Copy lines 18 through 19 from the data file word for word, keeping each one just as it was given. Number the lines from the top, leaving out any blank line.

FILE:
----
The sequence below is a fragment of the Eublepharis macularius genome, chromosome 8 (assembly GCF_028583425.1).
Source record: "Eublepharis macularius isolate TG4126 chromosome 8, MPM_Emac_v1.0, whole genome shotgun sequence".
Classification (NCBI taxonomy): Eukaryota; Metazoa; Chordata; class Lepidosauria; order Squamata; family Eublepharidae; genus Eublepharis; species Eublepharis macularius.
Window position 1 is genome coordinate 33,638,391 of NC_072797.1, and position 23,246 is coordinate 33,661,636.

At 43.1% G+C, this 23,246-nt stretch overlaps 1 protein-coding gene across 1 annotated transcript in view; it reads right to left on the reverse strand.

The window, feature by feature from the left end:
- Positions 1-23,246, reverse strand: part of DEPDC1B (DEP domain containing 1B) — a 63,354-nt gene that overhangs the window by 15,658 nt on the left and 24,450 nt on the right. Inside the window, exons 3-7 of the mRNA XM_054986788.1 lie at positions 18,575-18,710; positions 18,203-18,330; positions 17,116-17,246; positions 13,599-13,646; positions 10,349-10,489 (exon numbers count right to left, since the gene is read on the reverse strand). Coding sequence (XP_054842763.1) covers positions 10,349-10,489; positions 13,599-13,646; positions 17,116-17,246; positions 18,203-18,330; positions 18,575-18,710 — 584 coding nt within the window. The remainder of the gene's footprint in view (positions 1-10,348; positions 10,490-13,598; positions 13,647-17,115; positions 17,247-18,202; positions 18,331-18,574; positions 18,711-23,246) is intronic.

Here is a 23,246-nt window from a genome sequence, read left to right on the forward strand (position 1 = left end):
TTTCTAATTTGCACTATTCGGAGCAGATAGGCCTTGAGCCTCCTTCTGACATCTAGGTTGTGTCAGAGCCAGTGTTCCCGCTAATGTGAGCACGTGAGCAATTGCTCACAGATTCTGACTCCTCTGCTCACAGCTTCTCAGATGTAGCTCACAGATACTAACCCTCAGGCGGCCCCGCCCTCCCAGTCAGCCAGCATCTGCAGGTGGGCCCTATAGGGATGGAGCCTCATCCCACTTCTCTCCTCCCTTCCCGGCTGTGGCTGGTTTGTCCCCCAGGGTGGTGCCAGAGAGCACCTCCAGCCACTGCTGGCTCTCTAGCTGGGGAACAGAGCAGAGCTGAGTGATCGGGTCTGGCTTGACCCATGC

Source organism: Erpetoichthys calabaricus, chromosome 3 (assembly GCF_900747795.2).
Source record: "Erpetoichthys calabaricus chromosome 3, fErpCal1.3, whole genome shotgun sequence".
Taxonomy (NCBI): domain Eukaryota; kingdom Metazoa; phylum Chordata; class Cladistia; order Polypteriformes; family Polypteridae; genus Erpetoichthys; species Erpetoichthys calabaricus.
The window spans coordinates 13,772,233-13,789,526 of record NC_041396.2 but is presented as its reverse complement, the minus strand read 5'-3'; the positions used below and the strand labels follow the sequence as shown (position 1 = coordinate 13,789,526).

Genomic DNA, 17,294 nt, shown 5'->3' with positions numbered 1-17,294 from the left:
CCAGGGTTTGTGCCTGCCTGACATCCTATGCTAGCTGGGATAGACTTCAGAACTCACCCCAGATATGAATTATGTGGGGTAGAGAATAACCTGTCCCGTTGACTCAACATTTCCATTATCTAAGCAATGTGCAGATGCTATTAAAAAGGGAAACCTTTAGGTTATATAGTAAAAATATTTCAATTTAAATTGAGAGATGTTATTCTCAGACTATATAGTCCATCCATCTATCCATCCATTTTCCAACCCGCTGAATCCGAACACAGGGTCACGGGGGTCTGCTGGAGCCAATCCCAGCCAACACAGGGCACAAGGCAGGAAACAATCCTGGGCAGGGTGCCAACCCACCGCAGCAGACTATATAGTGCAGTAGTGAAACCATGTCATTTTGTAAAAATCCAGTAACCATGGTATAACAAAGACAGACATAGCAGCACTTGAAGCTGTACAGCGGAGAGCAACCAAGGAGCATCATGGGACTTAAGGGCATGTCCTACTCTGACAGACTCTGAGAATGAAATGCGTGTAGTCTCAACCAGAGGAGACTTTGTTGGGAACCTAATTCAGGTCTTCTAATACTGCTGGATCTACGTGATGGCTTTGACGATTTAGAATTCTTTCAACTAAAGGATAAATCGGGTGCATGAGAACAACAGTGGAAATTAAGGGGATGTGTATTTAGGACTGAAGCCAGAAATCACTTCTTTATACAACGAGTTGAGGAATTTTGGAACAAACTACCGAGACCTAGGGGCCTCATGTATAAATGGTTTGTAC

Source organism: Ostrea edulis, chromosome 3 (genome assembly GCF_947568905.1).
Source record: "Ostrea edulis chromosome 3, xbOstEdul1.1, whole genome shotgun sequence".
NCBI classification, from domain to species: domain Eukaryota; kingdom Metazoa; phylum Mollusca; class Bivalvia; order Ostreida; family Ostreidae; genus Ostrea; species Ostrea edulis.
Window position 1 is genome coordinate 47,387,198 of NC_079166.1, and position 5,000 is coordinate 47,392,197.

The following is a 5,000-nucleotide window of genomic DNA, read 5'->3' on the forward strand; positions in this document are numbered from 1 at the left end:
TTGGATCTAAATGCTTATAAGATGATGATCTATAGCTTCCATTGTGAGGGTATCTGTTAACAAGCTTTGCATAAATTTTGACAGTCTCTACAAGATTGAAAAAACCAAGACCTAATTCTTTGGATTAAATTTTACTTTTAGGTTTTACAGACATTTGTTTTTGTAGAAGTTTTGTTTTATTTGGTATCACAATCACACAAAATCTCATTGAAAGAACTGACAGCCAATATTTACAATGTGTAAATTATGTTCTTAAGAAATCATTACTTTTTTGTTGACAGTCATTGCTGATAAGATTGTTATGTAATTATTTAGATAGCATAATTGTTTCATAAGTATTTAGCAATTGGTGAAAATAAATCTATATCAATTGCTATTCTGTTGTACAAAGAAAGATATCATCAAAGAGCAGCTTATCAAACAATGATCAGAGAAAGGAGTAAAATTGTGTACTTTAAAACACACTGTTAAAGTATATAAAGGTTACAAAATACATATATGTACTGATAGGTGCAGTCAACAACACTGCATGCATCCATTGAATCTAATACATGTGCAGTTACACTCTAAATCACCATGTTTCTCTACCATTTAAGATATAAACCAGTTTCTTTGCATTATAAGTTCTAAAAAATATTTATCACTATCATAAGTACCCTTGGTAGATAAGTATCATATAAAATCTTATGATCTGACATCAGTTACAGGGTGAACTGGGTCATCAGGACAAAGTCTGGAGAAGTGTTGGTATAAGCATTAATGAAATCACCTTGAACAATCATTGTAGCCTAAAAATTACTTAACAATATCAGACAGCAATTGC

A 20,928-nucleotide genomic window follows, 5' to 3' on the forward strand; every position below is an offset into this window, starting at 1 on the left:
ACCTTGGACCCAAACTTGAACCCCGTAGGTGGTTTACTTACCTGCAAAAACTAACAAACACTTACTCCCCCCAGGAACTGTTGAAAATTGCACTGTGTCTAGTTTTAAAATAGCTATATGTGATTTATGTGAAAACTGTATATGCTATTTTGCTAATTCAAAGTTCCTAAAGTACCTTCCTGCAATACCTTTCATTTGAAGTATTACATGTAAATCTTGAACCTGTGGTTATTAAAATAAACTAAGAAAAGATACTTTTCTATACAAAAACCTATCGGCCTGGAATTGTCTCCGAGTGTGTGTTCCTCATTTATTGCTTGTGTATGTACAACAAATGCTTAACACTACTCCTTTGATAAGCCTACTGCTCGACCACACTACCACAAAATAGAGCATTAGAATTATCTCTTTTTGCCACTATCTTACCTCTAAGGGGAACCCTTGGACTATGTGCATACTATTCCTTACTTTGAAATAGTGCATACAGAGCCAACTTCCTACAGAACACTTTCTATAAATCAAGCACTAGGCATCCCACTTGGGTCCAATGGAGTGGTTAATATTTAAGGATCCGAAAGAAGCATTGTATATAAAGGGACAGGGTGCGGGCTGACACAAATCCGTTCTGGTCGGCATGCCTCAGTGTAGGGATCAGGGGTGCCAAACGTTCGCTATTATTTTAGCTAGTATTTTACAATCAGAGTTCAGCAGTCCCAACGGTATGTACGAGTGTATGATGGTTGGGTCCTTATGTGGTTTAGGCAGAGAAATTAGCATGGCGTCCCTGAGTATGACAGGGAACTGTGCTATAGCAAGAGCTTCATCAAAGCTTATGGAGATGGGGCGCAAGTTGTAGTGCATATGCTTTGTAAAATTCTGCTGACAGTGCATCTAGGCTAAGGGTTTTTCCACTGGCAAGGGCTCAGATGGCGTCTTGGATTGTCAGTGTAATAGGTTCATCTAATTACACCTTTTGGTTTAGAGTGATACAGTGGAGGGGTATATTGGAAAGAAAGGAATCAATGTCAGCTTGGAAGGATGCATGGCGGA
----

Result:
NCBI classification, from domain to species: domain Eukaryota; kingdom Metazoa; phylum Mollusca; class Bivalvia; order Ostreida; family Ostreidae; genus Ostrea; species Ostrea edulis.
Window position 1 is genome coordinate 47,387,198 of NC_079166.1, and position 5,000 is coordinate 47,392,197.